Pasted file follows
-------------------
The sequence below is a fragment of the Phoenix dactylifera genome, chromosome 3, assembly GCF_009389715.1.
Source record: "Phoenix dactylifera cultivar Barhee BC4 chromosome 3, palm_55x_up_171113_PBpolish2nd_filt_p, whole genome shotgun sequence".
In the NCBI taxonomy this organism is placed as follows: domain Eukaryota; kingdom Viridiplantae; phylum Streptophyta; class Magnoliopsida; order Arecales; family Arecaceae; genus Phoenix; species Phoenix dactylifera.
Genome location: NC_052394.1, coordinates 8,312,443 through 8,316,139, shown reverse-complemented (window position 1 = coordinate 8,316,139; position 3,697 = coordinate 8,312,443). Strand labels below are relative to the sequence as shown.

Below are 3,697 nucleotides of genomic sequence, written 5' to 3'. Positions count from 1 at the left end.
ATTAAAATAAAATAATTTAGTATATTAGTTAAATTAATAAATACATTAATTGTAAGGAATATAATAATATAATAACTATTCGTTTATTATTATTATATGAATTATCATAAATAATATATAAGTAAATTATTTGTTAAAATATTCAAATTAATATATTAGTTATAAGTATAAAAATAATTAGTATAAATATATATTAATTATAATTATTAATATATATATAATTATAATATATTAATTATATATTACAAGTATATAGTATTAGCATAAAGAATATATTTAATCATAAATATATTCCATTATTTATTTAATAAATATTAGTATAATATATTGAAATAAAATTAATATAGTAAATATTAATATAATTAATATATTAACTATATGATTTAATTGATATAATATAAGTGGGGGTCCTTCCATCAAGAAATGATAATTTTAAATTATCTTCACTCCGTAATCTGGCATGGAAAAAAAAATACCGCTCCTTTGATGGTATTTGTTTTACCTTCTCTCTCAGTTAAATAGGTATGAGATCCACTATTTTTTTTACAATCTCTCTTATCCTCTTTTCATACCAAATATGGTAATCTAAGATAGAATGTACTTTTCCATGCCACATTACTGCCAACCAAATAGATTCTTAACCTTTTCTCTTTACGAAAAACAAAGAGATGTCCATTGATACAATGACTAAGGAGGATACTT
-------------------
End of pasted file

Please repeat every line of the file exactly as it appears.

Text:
The sequence below is a fragment of the Phoenix dactylifera genome, chromosome 3, assembly GCF_009389715.1.
Source record: "Phoenix dactylifera cultivar Barhee BC4 chromosome 3, palm_55x_up_171113_PBpolish2nd_filt_p, whole genome shotgun sequence".
In the NCBI taxonomy this organism is placed as follows: domain Eukaryota; kingdom Viridiplantae; phylum Streptophyta; class Magnoliopsida; order Arecales; family Arecaceae; genus Phoenix; species Phoenix dactylifera.
Genome location: NC_052394.1, coordinates 8,312,443 through 8,316,139, shown reverse-complemented (window position 1 = coordinate 8,316,139; position 3,697 = coordinate 8,312,443). Strand labels below are relative to the sequence as shown.

Below are 3,697 nucleotides of genomic sequence, written 5' to 3'. Positions count from 1 at the left end.
ATTAAAATAAAATAATTTAGTATATTAGTTAAATTAATAAATACATTAATTGTAAGGAATATAATAATATAATAACTATTCGTTTATTATTATTATATGAATTATCATAAATAATATATAAGTAAATTATTTGTTAAAATATTCAAATTAATATATTAGTTATAAGTATAAAAATAATTAGTATAAATATATATTAATTATAATTATTAATATATATATAATTATAATATATTAATTATATATTACAAGTATATAGTATTAGCATAAAGAATATATTTAATCATAAATATATTCCATTATTTATTTAATAAATATTAGTATAATATATTGAAATAAAATTAATATAGTAAATATTAATATAATTAATATATTAACTATATGATTTAATTGATATAATATAAGTGGGGGTCCTTCCATCAAGAAATGATAATTTTAAATTATCTTCACTCCGTAATCTGGCATGGAAAAAAAAATACCGCTCCTTTGATGGTATTTGTTTTACCTTCTCTCTCAGTTAAATAGGTATGAGATCCACTATTTTTTTTACAATCTCTCTTATCCTCTTTTCATACCAAATATGGTAATCTAAGATAGAATGTACTTTTCCATGCCACATTACTGCCAACCAAATAGATTCTTAACCTTTTCTCTTTACGAAAAACAAAGAGATGTCCATTGATACAATGACTAAGGAGGATACTT